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Steven Shrybman is a lawyer with Sack, Goldblatt, Mitchell LLP. His practice focuses on international trade and public interest litigation, including issues concerning the environment, health care, human and labour rights, the protection of public services, natural resources policy, and intellectual property rights. Steven frequently speaks, and has written extensively, on the impact of international trade law on diverse areas of Canadian policy and law. He has also been involved in drafting and promoting conventions on cultural diversity and access to water as a human right.

I disagree with something Stephen Harper said about the Saskatchewan robocalls

| February 11, 2013
Photo: Mike Gifford/Flickr

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Well, okay, I disagree with lots of things Stephen Harper says, but the latest is his opinion that robocalls recently made in Saskatchewan on behalf of the Conservative Party do not violate CRTC rules. The calls in question use the pretext of public opinion research to push political spin -- kind of a soft core dirty trick.

On January 30, 2012, Saskatchewan residents received robocalls advising that proposed changes to the province's riding boundaries would pit urban areas against rural ones, and offend "Saskatchewan values." The Conservative Party opposes the boundary changes and initially denied that it had anything to do with the calls.

However, after confronted with forensic evidence gathered by reporters Glen McGregor and Stephen Maher at Postmedia, Frank Delorey who speaks for the Conservative Parthy, reversed himself on the earlier denials and admitted that the calls had been made on behalf of the Party.

Now, quite apart from the ethics of deploying push polls, there is also a question of whether such calls are lawful under CRTC rules which require that robocalls:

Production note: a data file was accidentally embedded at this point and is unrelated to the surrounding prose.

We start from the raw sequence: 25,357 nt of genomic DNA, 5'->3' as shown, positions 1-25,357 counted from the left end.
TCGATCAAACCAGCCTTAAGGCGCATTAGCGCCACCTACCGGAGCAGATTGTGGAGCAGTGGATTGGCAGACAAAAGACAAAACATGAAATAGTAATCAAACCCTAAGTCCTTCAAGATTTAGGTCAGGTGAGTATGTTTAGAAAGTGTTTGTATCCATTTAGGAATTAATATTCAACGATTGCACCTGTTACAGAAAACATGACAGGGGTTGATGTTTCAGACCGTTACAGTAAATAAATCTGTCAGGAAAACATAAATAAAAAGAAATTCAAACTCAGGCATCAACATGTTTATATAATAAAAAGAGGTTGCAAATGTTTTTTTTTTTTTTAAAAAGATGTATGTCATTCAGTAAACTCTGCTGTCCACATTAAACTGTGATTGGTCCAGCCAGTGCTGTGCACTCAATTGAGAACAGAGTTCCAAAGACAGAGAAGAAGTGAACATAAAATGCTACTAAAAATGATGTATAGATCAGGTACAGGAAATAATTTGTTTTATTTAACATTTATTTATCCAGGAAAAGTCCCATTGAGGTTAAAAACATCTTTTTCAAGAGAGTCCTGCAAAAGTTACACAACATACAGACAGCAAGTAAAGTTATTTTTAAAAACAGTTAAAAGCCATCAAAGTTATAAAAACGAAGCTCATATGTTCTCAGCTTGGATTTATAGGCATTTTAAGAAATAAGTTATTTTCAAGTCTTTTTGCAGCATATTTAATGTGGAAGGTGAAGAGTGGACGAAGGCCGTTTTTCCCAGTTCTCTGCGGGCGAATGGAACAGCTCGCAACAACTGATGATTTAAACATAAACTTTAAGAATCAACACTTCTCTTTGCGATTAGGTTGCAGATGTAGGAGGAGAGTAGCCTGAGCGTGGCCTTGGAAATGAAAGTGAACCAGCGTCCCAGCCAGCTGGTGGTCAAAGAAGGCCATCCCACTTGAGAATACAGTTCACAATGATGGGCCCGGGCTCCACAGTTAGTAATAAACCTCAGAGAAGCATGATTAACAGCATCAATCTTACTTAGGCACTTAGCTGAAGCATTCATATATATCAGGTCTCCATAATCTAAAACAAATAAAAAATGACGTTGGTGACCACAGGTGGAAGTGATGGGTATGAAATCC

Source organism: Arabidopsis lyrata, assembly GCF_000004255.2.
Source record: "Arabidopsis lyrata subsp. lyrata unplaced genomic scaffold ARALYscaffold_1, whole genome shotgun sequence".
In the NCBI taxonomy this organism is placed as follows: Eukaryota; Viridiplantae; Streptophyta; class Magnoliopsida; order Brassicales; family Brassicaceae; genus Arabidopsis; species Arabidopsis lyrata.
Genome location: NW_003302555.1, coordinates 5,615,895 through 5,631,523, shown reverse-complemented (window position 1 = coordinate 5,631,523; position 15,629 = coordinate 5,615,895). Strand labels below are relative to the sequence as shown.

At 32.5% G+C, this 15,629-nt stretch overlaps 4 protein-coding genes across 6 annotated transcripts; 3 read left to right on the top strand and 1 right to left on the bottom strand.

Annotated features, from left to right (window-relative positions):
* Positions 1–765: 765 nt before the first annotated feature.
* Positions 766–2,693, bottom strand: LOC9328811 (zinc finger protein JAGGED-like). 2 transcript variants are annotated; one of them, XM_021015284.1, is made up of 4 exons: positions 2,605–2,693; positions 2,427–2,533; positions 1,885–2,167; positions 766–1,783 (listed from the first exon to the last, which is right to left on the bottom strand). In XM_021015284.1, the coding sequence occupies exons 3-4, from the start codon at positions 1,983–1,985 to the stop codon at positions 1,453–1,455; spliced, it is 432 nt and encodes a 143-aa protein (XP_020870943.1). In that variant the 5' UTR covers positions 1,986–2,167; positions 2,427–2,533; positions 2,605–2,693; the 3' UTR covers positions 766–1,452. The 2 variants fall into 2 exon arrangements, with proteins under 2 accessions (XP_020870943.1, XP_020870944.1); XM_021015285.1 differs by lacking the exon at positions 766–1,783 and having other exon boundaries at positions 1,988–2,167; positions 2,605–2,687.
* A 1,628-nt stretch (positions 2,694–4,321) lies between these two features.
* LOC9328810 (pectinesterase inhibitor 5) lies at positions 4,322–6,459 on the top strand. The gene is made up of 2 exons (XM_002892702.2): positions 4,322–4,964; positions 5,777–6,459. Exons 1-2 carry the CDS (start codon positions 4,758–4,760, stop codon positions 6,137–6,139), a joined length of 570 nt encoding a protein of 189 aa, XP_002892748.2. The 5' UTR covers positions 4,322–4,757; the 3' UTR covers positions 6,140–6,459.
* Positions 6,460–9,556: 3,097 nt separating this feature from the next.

"… shall begin with a clear message identifying the person on whose behalf the telecommunication is made. This identification message shall include a mailing address and a local or toll-free telecommunications number at which a representative of the originator of the message can be reached. In the event that the actual message relayed exceeds sixty (60) seconds, the identification message shall be repeated at the end of the telecommunication…" [emphasis added]

According to media reports, the only information identifying the source of the Saskatchewan robocalls indicated that they originated with "Chase Research." Chase Research is listed with the CRTC as a trade name registered by Edmonton-based RackNine Inc. (the voice-broadcasting company that was used by persons unknown to send out the infamous Pierre Poutine robocall in the 2011 election). But while Chase Research was identified as the caller, the robocalls were not being made on its behalf but rather on behalf of the Conservative Party of Canada.

Nevertheless, speaking in Parliament, Mr. Harper confidently asserted that the robocalls complied with CRTC rules. We will now have to see what the CRTC has to say in response to a complaint about the calls made by Ralph Goodale, but it's very difficult to see how it could do otherwise than to join me in disagreeing with Mr. Harper.

Stay tuned for more on the Saskatchewan robocalls.

Photo: Mike Gifford/Flickr

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Neoliberals seek to break us by breaking rules.

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